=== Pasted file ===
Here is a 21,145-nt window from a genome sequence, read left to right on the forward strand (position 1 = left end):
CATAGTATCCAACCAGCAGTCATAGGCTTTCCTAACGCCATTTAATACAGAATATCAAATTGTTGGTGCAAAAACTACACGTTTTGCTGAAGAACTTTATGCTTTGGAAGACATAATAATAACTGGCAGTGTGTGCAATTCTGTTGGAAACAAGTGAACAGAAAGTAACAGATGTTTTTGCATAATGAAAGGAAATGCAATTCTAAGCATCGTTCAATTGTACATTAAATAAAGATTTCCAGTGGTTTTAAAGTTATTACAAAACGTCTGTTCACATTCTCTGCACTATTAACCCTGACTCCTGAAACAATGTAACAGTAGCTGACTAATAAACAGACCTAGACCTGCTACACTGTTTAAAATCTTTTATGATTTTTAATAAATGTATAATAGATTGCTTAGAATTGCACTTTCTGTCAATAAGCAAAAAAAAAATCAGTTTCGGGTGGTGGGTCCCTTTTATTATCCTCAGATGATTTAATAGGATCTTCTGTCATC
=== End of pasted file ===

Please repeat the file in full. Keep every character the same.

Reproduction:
Here is a 21,145-nt window from a genome sequence, read left to right on the forward strand (position 1 = left end):
CATAGTATCCAACCAGCAGTCATAGGCTTTCCTAACGCCATTTAATACAGAATATCAAATTGTTGGTGCAAAAACTACACGTTTTGCTGAAGAACTTTATGCTTTGGAAGACATAATAATAACTGGCAGTGTGTGCAATTCTGTTGGAAACAAGTGAACAGAAAGTAACAGATGTTTTTGCATAATGAAAGGAAATGCAATTCTAAGCATCGTTCAATTGTACATTAAATAAAGATTTCCAGTGGTTTTAAAGTTATTACAAAACGTCTGTTCACATTCTCTGCACTATTAACCCTGACTCCTGAAACAATGTAACAGTAGCTGACTAATAAACAGACCTAGACCTGCTACACTGTTTAAAATCTTTTATGATTTTTAATAAATGTATAATAGATTGCTTAGAATTGCACTTTCTGTCAATAAGCAAAAAAAAAATCAGTTTCGGGTGGTGGGTCCCTTTTATTATCCTCAGATGATTTAATAGGATCTTCTGTCATC